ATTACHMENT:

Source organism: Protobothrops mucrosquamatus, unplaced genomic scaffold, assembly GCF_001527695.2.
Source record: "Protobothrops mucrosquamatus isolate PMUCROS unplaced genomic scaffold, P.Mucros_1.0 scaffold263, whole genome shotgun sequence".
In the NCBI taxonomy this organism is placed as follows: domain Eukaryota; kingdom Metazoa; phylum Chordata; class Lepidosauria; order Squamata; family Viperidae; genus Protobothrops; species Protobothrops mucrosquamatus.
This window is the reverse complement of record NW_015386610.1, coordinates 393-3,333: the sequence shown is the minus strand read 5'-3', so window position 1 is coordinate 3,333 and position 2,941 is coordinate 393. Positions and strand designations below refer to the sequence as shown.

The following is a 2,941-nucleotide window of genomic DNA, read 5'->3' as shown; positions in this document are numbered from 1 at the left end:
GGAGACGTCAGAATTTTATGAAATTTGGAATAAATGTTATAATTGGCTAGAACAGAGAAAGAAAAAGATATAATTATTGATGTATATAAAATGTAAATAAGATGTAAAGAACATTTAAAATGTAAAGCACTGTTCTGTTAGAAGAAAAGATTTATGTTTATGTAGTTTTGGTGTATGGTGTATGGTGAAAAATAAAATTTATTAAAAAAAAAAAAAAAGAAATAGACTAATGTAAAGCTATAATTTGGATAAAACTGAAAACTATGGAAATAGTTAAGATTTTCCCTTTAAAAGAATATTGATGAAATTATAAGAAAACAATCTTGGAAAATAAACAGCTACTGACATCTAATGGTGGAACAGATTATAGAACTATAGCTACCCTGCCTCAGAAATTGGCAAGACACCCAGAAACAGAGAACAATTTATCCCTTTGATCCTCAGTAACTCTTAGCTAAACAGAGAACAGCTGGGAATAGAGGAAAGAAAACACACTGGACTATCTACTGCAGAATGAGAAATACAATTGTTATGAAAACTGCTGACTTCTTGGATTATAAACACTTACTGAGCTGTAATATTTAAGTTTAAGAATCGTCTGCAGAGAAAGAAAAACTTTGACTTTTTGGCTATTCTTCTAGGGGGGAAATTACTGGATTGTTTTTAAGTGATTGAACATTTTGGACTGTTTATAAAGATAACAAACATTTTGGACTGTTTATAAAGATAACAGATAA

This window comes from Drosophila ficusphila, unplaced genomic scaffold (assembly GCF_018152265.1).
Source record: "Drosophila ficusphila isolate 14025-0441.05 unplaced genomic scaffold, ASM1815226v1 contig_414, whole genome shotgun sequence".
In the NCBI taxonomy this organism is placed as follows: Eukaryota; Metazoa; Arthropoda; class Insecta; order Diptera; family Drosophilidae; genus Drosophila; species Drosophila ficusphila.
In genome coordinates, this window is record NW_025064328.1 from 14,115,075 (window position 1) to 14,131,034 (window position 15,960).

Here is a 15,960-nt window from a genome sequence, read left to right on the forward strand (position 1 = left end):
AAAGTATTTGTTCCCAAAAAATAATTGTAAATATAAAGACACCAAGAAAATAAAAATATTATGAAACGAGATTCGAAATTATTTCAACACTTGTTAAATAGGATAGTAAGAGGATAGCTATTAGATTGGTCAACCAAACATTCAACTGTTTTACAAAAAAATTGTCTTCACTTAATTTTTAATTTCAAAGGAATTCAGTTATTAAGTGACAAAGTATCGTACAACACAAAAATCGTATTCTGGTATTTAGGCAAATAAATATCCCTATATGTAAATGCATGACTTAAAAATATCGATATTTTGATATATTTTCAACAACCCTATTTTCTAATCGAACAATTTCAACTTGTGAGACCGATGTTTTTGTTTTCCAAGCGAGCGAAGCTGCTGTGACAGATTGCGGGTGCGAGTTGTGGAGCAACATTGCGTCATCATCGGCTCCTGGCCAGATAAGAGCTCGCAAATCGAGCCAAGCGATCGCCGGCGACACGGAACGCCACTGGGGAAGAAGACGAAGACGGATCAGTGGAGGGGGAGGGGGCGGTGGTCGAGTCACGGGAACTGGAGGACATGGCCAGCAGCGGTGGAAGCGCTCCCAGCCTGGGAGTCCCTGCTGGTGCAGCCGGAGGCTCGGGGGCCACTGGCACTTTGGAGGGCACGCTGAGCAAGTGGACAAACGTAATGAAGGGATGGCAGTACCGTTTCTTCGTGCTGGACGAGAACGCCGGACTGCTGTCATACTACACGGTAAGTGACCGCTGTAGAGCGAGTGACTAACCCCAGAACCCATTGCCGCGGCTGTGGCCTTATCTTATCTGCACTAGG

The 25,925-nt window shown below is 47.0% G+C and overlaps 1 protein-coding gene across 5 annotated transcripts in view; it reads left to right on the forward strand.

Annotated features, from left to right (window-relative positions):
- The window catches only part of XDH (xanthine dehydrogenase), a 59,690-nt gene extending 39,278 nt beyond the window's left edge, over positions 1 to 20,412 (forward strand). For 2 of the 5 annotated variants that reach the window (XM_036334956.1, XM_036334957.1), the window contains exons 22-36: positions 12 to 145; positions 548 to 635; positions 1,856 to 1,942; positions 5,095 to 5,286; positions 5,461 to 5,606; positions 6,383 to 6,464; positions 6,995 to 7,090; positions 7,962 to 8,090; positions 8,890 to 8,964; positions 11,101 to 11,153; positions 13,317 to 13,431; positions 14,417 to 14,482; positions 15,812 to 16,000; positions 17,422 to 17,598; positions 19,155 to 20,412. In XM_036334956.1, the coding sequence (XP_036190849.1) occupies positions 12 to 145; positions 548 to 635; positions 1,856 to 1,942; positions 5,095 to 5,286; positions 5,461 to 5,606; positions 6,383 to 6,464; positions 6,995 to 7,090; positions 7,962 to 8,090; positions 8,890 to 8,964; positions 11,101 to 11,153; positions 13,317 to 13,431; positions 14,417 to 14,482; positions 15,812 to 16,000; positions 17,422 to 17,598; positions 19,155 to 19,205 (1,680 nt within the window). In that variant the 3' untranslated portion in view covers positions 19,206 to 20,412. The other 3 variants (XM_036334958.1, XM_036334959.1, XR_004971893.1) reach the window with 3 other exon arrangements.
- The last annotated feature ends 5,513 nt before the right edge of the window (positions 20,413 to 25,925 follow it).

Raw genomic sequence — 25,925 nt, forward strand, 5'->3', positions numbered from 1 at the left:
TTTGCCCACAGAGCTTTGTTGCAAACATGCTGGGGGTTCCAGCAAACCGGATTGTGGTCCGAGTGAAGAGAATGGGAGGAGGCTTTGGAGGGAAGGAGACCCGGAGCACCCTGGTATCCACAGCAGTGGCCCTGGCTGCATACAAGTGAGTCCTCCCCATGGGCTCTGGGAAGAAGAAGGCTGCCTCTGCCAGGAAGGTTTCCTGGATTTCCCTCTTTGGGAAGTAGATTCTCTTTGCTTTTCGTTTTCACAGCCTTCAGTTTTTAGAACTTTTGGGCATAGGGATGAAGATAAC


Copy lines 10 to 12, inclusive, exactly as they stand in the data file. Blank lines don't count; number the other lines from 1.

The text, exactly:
In genome coordinates, this window is record NW_025064328.1 from 14,115,075 (window position 1) to 14,131,034 (window position 15,960).

Here is a 15,960-nt window from a genome sequence, read left to right on the forward strand (position 1 = left end):
AAAGTATTTGTTCCCAAAAAATAATTGTAAATATAAAGACACCAAGAAAATAAAAATATTATGAAACGAGATTCGAAATTATTTCAACACTTGTTAAATAGGATAGTAAGAGGATAGCTATTAGATTGGTCAACCAAACATTCAACTGTTTTACAAAAAAATTGTCTTCACTTAATTTTTAATTTCAAAGGAATTCAGTTATTAAGTGACAAAGTATCGTACAACACAAAAATCGTATTCTGGTATTTAGGCAAATAAATATCCCTATATGTAAATGCATGACTTAAAAATATCGATATTTTGATATATTTTCAACAACCCTATTTTCTAATCGAACAATTTCAACTTGTGAGACCGATGTTTTTGTTTTCCAAGCGAGCGAAGCTGCTGTGACAGATTGCGGGTGCGAGTTGTGGAGCAACATTGCGTCATCATCGGCTCCTGGCCAGATAAGAGCTCGCAAATCGAGCCAAGCGATCGCCGGCGACACGGAACGCCACTGGGGAAGAAGACGAAGACGGATCAGTGGAGGGGGAGGGGGCGGTGGTCGAGTCACGGGAACTGGAGGACATGGCCAGCAGCGGTGGAAGCGCTCCCAGCCTGGGAGTCCCTGCTGGTGCAGCCGGAGGCTCGGGGGCCACTGGCACTTTGGAGGGCACGCTGAGCAAGTGGACAAACGTAATGAAGGGATGGCAGTACCGTTTCTTCGTGCTGGACGAGAACGCCGGACTGCTGTCATACTACACGGTAAGTGACCGCTGTAGAGCGAGTGACTAACCCCAGAACCCATTGCCGCGGCTGTGGCCTTATCTTATCTGCACTAGG